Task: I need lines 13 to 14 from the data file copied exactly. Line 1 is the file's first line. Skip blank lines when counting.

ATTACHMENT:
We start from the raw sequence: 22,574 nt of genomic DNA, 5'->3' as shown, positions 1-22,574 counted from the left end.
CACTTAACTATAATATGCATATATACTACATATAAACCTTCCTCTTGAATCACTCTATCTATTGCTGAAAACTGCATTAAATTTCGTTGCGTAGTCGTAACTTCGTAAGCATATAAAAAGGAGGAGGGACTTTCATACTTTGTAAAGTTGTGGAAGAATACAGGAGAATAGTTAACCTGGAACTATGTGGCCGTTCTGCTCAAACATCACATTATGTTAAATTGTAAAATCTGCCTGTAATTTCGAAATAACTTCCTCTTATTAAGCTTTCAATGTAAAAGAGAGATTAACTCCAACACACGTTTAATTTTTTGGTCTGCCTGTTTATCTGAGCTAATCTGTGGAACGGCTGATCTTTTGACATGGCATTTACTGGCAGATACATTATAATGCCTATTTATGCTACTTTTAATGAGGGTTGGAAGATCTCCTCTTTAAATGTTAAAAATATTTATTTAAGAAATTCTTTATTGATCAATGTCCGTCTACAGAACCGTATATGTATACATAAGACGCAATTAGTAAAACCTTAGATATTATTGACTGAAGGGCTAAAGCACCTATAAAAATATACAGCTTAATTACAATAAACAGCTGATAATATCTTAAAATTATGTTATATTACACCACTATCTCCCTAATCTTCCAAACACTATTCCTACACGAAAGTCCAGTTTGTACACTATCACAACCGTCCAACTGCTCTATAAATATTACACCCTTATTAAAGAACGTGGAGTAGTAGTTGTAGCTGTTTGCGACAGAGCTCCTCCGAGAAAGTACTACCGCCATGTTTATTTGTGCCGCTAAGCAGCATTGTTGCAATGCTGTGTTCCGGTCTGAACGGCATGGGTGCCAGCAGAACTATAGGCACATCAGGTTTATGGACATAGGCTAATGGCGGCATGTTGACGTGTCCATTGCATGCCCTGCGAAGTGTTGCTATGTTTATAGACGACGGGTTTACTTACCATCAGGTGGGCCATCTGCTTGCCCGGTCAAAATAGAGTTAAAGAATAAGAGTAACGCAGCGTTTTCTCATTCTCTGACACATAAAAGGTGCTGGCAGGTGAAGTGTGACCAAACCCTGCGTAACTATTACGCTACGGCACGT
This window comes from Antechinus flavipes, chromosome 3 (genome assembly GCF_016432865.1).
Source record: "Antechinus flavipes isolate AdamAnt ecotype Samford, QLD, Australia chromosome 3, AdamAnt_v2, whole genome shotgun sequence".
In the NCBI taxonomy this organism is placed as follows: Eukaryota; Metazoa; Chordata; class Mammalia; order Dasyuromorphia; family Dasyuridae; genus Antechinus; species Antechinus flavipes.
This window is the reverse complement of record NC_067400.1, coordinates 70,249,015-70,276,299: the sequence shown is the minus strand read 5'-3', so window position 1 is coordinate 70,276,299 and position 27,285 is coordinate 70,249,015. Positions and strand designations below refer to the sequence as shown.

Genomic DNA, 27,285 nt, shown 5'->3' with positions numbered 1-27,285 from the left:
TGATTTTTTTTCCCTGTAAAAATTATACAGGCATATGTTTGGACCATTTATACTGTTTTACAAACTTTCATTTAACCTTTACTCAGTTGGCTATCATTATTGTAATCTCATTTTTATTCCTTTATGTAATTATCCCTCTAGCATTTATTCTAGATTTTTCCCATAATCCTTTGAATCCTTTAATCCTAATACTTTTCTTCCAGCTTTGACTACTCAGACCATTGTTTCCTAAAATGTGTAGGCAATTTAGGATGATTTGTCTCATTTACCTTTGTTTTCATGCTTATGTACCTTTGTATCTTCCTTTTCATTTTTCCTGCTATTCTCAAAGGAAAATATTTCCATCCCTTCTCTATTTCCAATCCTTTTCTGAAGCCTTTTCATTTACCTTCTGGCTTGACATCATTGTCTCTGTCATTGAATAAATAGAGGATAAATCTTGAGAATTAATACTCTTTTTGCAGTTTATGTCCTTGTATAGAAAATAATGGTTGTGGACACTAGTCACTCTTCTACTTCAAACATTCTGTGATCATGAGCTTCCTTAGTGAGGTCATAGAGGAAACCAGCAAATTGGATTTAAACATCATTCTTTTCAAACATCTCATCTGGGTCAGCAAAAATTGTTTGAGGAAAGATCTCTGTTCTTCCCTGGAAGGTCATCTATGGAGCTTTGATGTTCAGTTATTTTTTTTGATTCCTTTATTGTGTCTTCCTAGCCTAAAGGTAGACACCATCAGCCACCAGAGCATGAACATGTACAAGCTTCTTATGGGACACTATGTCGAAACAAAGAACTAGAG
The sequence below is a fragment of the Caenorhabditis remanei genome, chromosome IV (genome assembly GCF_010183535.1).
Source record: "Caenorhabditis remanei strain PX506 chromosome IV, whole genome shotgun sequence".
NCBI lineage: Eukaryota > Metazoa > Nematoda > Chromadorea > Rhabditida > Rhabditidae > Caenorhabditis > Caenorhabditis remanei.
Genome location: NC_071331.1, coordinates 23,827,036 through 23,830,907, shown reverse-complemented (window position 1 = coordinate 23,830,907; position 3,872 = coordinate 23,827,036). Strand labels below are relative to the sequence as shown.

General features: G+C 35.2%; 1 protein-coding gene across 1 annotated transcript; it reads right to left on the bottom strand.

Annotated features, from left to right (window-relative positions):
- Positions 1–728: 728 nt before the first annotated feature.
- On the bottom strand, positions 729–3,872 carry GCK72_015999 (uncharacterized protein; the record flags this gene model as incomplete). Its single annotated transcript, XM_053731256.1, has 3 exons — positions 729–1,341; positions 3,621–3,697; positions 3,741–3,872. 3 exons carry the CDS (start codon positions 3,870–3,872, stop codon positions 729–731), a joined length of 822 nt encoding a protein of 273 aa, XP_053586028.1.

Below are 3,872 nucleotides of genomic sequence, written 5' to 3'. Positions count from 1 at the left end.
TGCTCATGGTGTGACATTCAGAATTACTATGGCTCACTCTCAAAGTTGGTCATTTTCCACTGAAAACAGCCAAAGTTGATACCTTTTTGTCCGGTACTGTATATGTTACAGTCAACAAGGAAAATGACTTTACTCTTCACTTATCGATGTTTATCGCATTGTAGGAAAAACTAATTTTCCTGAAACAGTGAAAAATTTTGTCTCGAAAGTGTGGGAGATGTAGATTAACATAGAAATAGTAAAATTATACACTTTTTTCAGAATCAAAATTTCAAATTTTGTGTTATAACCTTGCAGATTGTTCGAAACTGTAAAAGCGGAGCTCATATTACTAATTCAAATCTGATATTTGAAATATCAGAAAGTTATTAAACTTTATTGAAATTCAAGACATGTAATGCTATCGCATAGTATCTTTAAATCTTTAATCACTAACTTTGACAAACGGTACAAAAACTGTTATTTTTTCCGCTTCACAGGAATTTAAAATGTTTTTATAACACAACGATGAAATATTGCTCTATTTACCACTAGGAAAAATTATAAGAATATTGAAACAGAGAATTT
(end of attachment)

General features: G+C 35.2%; 1 protein-coding gene across 1 annotated transcript; it reads right to left on the bottom strand.

Annotated features, from left to right (window-relative positions):